“It was just before the Passover Feast. Jesus knew that the time had come for Him to leave this world and go to the Father.”
“Father, the time has come.”
In the second half of John’s Gospel has a simple little refrain which crops up from time to time. It is that the time had come. In the first half of the Gospel there is a constant reference to the fact that Jesus’ hour had not yet come. In this second half, which some have referred to as the book of Jesus’ Hour, John points to the fact that the time had come for the passion of the Christ. It is as if John keeps forcing us to ask what time it is.
We could answer this question with a reference to chronological time. We could research and quote the specific day and year to which John is referring. Perhaps we could even focus upon the time of day to which John points as he describes the events which are taking place here.
We could approach our answer in another way by referring to the time of life that Jesus is facing. There are certain times in our lives when certain tasks are traditionally accomplished. There is a time to begin school, and to graduate from it. There is a time to start and to advance in our careers. There are times for us to have children, and for us to become grandparents. There is a time to retire, and even a time to die. So many writers refer to the seasons of our lives as a means of explaining the process we go through as we navigate through life.
We even refer to being in the right place at the right time, or if you will, the wrong place at the wrong time, as if every part of our lives is determined by chance. Jack Popjes in his book A Bonk on the Head gives an able defence of the argument that our lives are not dependant on chance when he writes the following. He is here describing the reaction he had after a workplace accident when he was quite young.
“After the manhole incident, I remember asking myself, “What does God want me to do with my life? What did He preserve me for?” For starters, I confirmed my decision to go to Bible school. That began a chain reaction of other choices and decisions: marriage, pastoral ministry, then the move to Brazil culminating in the completion of a Bible translation project for the Canela people, followed by a missions leadership ministry, and now service as a public speaker, writer, and author.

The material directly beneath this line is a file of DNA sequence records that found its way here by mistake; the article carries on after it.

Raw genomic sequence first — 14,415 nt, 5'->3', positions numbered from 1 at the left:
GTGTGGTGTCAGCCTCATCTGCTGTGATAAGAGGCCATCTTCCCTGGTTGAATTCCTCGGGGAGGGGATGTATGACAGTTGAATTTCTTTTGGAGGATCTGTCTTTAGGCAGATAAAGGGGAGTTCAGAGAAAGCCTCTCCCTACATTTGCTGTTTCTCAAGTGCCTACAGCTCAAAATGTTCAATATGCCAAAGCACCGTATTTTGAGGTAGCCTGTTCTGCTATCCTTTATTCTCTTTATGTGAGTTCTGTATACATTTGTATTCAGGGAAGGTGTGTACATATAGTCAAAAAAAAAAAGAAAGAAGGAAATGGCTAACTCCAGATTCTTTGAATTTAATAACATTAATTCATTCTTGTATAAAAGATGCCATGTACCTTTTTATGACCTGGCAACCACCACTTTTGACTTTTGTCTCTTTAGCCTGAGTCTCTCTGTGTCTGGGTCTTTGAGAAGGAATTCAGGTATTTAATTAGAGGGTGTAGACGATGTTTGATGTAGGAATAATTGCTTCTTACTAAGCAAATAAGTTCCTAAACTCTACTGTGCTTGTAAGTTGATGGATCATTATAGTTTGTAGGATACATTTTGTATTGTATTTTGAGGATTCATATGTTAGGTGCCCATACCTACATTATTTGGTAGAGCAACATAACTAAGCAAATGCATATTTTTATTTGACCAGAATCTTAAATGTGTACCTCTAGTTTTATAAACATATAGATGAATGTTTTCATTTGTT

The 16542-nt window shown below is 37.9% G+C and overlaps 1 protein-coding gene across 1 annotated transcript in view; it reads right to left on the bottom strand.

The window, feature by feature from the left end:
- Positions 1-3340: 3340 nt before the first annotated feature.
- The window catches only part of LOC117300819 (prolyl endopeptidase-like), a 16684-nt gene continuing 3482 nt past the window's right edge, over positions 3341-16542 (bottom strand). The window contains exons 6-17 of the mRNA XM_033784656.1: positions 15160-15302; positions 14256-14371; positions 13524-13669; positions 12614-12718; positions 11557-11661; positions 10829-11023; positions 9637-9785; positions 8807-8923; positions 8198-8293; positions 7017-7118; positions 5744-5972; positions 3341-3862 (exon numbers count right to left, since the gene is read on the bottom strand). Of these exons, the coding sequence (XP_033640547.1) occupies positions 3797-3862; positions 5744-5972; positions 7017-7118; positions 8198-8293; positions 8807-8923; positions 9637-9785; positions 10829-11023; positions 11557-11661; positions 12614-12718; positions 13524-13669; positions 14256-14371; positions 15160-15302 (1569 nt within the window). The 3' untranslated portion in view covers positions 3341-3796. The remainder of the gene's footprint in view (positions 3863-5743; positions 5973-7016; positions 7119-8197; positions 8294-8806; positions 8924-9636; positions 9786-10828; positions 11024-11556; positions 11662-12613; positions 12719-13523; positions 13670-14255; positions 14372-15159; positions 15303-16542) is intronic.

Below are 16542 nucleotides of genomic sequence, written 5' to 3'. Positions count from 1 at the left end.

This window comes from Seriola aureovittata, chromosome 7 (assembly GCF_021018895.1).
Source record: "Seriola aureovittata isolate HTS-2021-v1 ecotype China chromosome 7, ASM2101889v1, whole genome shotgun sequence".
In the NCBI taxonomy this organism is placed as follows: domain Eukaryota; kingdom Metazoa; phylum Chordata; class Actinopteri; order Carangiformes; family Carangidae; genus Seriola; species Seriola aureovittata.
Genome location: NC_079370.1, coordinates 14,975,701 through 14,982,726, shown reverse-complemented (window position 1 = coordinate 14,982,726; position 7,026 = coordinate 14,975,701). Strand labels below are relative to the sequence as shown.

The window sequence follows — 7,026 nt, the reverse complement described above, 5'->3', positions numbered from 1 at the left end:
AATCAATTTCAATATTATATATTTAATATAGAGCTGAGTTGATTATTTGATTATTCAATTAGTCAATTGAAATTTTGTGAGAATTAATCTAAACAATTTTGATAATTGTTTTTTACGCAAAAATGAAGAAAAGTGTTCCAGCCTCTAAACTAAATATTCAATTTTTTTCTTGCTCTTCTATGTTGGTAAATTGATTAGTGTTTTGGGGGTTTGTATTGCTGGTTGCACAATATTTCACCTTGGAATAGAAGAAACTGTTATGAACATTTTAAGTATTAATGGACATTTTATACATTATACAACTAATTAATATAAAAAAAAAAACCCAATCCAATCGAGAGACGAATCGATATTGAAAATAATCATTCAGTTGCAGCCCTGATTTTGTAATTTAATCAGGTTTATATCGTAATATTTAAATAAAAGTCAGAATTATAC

I took a bonk on the head as proof that God had something major for me to do. He did. And He confirmed that fact periodically throughout my life. I can list at least eight other occasions when, not through my own carelessness or fault, I was in extreme danger, but escaped death. Each time it happens I remember what David Livingstone wrote: “I am immortal till my work is accomplished.” (Eugene Myers Harrison, “David Livingstone: The Pathfinder of Africa,” Wholesome Words, http://www.wholesomewords.org/missions/giants/biolivingstone.html ) I take each escape as God saying, “Jack, I still have something for you to do.”” (Jack Popjes, A Bonk on the Head Wycliffe, Orlando, Fl., 2011 p. 18-19)
Popjes focuses our attention on God’s timing for our lives. In the Gospel of John we discover that there is a right time for the cross and the resurrection. These are times which are in the hands of the Living God. In the same way there is a right time for the giving of the Holy Spirit. This leads us to recognise that there is a time, a right time for salvation to come into our lives. The book of Hebrews keeps pointing out that Today is the Day of Salvation. When you hear God’s call for you to come and believe in the Lord Jesus Christ recognise that it is at that time, and perhaps at no other time that you must come and believe. Our Lord is exceedingly gracious and longsuffering as He calls us to faith. The truth is however that we have never been guaranteed another day for our coming to faith in Christ. Today is the day and the time for our salvation. Come to Him today.